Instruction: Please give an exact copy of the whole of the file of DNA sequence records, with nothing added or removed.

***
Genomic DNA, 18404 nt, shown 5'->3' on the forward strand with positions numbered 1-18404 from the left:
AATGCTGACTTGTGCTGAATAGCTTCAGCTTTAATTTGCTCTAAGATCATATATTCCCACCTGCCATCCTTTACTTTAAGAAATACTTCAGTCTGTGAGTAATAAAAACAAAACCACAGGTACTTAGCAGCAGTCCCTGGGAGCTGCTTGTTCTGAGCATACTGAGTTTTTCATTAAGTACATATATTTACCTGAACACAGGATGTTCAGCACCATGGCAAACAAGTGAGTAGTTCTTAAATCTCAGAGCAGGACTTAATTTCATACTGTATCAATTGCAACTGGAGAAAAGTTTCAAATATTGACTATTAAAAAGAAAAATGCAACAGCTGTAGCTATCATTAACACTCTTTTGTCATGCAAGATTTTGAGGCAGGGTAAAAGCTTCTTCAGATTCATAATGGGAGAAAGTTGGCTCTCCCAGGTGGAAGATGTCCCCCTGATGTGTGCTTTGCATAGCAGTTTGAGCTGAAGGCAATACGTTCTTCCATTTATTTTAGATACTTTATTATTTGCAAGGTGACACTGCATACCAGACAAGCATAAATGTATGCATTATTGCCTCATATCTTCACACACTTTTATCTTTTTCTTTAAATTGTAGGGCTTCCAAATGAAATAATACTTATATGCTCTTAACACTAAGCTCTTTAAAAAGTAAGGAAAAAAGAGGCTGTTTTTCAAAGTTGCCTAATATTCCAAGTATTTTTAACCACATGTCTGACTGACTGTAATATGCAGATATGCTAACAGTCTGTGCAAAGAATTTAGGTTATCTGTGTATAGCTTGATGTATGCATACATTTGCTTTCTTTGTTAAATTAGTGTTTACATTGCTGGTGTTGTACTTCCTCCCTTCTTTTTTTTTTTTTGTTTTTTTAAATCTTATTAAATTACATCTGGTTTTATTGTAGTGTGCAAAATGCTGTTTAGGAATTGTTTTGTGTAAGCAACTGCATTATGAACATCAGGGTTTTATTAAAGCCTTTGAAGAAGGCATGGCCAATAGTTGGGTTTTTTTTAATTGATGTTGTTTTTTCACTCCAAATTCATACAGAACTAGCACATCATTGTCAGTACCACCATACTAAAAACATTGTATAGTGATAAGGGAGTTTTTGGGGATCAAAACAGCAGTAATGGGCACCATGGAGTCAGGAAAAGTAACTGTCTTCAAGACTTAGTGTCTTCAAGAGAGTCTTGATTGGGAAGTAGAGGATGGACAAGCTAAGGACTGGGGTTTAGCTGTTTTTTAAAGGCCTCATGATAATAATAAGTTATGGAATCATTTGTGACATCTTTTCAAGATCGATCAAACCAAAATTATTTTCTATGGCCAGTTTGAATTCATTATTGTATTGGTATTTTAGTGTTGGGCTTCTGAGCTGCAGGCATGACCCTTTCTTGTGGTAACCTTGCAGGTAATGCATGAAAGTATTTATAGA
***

Genomic DNA, 18404 nt, shown 5'->3' on the forward strand with positions numbered 1-18404 from the left:
AATGCTGACTTGTGCTGAATAGCTTCAGCTTTAATTTGCTCTAAGATCATATATTCCCACCTGCCATCCTTTACTTTAAGAAATACTTCAGTCTGTGAGTAATAAAAACAAAACCACAGGTACTTAGCAGCAGTCCCTGGGAGCTGCTTGTTCTGAGCATACTGAGTTTTTCATTAAGTACATATATTTACCTGAACACAGGATGTTCAGCACCATGGCAAACAAGTGAGTAGTTCTTAAATCTCAGAGCAGGACTTAATTTCATACTGTATCAATTGCAACTGGAGAAAAGTTTCAAATATTGACTATTAAAAAGAAAAATGCAACAGCTGTAGCTATCATTAACACTCTTTTGTCATGCAAGATTTTGAGGCAGGGTAAAAGCTTCTTCAGATTCATAATGGGAGAAAGTTGGCTCTCCCAGGTGGAAGATGTCCCCCTGATGTGTGCTTTGCATAGCAGTTTGAGCTGAAGGCAATACGTTCTTCCATTTATTTTAGATACTTTATTATTTGCAAGGTGACACTGCATACCAGACAAGCATAAATGTATGCATTATTGCCTCATATCTTCACACACTTTTATCTTTTTCTTTAAATTGTAGGGCTTCCAAATGAAATAATACTTATATGCTCTTAACACTAAGCTCTTTAAAAAGTAAGGAAAAAAGAGGCTGTTTTTCAAAGTTGCCTAATATTCCAAGTATTTTTAACCACATGTCTGACTGACTGTAATATGCAGATATGCTAACAGTCTGTGCAAAGAATTTAGGTTATCTGTGTATAGCTTGATGTATGCATACATTTGCTTTCTTTGTTAAATTAGTGTTTACATTGCTGGTGTTGTACTTCCTCCCTTCTTTTTTTTTTTTTGTTTTTTTAAATCTTATTAAATTACATCTGGTTTTATTGTAGTGTGCAAAATGCTGTTTAGGAATTGTTTTGTGTAAGCAACTGCATTATGAACATCAGGGTTTTATTAAAGCCTTTGAAGAAGGCATGGCCAATAGTTGGGTTTTTTTTAATTGATGTTGTTTTTTCACTCCAAATTCATACAGAACTAGCACATCATTGTCAGTACCACCATACTAAAAACATTGTATAGTGATAAGGGAGTTTTTGGGGATCAAAACAGCAGTAATGGGCACCATGGAGTCAGGAAAAGTAACTGTCTTCAAGACTTAGTGTCTTCAAGAGAGTCTTGATTGGGAAGTAGAGGATGGACAAGCTAAGGACTGGGGTTTAGCTGTTTTTTAAAGGCCTCATGATAATAATAAGTTATGGAATCATTTGTGACATCTTTTCAAGATCGATCAAACCAAAATTATTTTCTATGGCCAGTTTGAATTCATTATTGTATTGGTATTTTAGTGTTGGGCTTCTGAGCTGCAGGCATGACCCTTTCTTGTGGTAACCTTGCAGGTAATGCATGAAAGTATTTATAGA